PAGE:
the true intensity of life

January 16, 2020

We…talk of the purpose of art and poetry, and how when we read a poem or look at a painting we are led into the true intensity of life, the one right here as we walk down the street and are struck again, as if for the first time, by the changing of the leaves from green to gold, that brief glimpse into the final hallway. Maybe the purpose of art is to help us apprehend the loud silences, the shimmering depths, the small intensities of ants going about their business, tunnelling out whole cities beneath our sidewalks, and awake us to the absolute mystery that is life. Art asks us to contemplate death rather than to simply imagine it or even press ourselves up against it as we do in our youth. It’s coming, no matter how fast we run from it or toward it, and art asks us to stop and confront death rather than being merely tolerant of, tempted or titillated by it.

Dorianne Laux
Interview in The Smoking Poet (Winter 2010-2011 Issue)


January 6, 2020

A forest in autumn taught me the secret of all secrets.
Complete surrender, death, and rebirth.

Anna de Noailles
A Forest In Autumn
trans. Jethro Bithell

I will die in Paris, on a rainy day,
on some day I can already remember.
I will die in Paris – and I don’t step aside –
perhaps on a Thursday, as today is Thursday, in autumn.

It will be a Thursday, because today, Thursday, setting down
these lines, I have put my upper arm bones on
wrong, and never so much as today have I found myself
with all the road ahead of me, alone.

César Vallejo is dead. Everyone beat him
although he never does anything to them;
they beat him hard with a stick and hard also

with a rope. These are the witnesses:
the Thursdays, and the bones of my arms,
the solitude, and the rain, and the roads. . .

César Vallejo

word of witness

November 19, 2019

The poem is a thing between You and I. It builds, line by line, a ground across which You and I can meet, can see one another, can be in the moral bind of the gaze.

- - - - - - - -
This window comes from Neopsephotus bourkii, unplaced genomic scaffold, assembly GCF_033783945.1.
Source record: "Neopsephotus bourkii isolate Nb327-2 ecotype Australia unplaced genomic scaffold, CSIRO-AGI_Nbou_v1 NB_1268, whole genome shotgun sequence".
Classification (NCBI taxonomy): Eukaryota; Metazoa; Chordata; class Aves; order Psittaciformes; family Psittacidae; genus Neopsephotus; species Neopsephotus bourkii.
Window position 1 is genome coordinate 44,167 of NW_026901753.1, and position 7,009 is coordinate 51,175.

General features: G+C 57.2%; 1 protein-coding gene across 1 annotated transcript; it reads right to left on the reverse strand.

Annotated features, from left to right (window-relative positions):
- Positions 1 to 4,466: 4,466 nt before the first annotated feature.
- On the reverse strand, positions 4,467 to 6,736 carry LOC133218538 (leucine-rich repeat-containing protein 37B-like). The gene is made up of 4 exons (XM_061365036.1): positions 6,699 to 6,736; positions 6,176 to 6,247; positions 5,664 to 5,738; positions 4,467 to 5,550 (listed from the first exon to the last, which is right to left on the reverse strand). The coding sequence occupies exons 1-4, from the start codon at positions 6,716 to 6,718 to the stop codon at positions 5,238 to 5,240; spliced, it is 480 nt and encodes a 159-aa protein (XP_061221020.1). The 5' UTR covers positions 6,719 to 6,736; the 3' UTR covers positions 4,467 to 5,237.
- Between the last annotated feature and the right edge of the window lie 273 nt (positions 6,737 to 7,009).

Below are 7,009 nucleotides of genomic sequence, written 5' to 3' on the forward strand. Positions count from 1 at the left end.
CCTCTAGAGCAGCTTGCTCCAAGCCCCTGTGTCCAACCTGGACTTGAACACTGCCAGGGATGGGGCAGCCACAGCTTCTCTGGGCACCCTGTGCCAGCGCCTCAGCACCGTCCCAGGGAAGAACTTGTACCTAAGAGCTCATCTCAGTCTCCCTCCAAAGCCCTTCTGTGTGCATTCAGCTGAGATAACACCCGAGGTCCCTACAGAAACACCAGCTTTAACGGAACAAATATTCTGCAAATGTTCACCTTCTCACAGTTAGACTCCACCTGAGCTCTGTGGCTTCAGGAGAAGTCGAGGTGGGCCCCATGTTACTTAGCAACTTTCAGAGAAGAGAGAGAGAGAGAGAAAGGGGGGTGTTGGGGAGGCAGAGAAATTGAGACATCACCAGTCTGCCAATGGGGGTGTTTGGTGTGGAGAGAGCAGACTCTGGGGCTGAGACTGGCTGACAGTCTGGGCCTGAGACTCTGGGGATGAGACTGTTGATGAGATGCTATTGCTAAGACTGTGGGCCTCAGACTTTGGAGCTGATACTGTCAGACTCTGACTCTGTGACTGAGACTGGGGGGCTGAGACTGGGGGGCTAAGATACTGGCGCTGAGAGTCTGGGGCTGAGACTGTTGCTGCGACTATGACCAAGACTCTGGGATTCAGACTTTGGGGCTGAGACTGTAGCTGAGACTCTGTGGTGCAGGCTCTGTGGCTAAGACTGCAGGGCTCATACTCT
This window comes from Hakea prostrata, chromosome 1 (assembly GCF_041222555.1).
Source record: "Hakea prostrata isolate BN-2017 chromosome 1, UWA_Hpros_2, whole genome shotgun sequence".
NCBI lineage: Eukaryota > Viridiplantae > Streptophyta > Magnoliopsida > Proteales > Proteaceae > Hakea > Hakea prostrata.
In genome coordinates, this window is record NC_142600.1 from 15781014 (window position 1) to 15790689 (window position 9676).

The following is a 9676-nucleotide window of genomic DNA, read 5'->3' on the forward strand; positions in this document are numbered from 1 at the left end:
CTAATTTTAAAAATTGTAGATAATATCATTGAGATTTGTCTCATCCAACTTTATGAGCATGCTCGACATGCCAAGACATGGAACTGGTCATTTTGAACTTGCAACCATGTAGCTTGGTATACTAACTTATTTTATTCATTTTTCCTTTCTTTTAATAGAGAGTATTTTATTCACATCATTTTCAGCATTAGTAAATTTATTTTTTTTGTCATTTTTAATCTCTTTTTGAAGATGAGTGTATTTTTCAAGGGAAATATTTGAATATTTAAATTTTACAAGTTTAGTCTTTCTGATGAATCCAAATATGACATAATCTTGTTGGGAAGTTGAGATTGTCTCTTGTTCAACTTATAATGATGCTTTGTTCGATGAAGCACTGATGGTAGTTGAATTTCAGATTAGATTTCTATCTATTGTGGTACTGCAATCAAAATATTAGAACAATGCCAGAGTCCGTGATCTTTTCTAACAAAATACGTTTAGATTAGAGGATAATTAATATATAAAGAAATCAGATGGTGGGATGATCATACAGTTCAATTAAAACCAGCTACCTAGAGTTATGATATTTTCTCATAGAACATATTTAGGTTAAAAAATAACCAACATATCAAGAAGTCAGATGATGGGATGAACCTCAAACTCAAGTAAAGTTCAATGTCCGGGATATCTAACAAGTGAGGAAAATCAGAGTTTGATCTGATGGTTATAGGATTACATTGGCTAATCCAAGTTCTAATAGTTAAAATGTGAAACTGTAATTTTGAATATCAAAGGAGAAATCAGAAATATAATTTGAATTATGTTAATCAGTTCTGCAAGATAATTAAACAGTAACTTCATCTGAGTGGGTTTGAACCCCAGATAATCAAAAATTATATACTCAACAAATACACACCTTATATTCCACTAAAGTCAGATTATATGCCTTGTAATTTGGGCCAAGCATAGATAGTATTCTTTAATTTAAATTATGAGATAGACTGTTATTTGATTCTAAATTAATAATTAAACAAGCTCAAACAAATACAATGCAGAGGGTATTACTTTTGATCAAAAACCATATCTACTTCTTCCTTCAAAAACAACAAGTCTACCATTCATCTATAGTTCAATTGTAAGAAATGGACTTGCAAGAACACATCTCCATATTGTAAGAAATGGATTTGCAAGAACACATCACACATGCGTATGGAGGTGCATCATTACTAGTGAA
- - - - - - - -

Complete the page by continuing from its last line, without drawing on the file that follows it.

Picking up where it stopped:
An elegy is a poem to a “you” gone missing. When the poem sings, “you” appears.

But what if there were a world in which, on a forced march, a guard calls out not a name, but yells out only “you,” and a young man, a prisoner, steps out from the line in which he trudges through the cold forward, and realizing he wasn’t the one being spoken too, blushes as if embarrassed at his mistake, and then the guard shoots him. What if there were a world in which children were packed into train cars and shipped to camps, and those that were too young to know their names had them written on a scrap of cardboard hung on a string around their neck, but with no food, no water, and the train ride so long, the children ate their names for they had no other food, and when they arrive, no one knows what to call them, those children to be called only “you.” But what if there were a world in which a crippled boy in a camp speaks over and over a variant of one word but no one knows what that word means, and he limps from person to person saying mass-klo or matisklo, and others in the camp think it is the child’s name, and some thing it means bread, or meat, but no one knows with any certainty this one word the boy speaks, his only word, and now nothing of him remains, because in the camp he died. What if there were a world in which that word remains speaking forever in the air. What if there were a world…o one, o none, o no one, o you…in which that word were the only word of witness.

Dan Beachy-Quick


November 16, 2019

The day after I visit my daughter in prison
I think of how she is not allowed to handle money
not even go near the vending machines
in the visiting room so it is up to me to scan
the glass boxes, memorize, and
walk back to her to
ask what she wants — pizza or fries — for
there is no fruit amidst Cheetos and Skittles
and I think of fruit, of watching her Papa
put a banana peel in the silver ware drawer
when I went to be with him in his last days
at which time he tucked in the banana
with such finesse
before taking off all his clothes
and attempting to button an invisible shirt
around his swollen cancerous belly
It was then he turned to me
lips in a full smile, saying
I’d like to do it again
only next time
I’d like to do it better.
In the decade since he died, I think about It
an elusive pronoun that can function by itself or
partake in discourse: was his It my It? Does it matter as
the past becomes the present
and tomorrow twists memories
of windsong and longing
of the whisper paint made
when it touched his canvas
and stayed, of
Beethoven’s Triple Concerto
washing the walls in a Greenwich Village loft
where I peeled not pages
in a thesaurus, where I measured not words but flour,
where I fed not my soul but his as I sprinkled
powdered sugar on homemade crepes suzette
Would I do any of it again?
Only if I were crazy

Kathryn Gahl

stop for Death

November 4, 2019

Because I could not stop for Death,
He kindly stopped for me;
The carriage held but just ourselves
And Immortality.

Emily Dickinson

regret all that has gone

November 4, 2019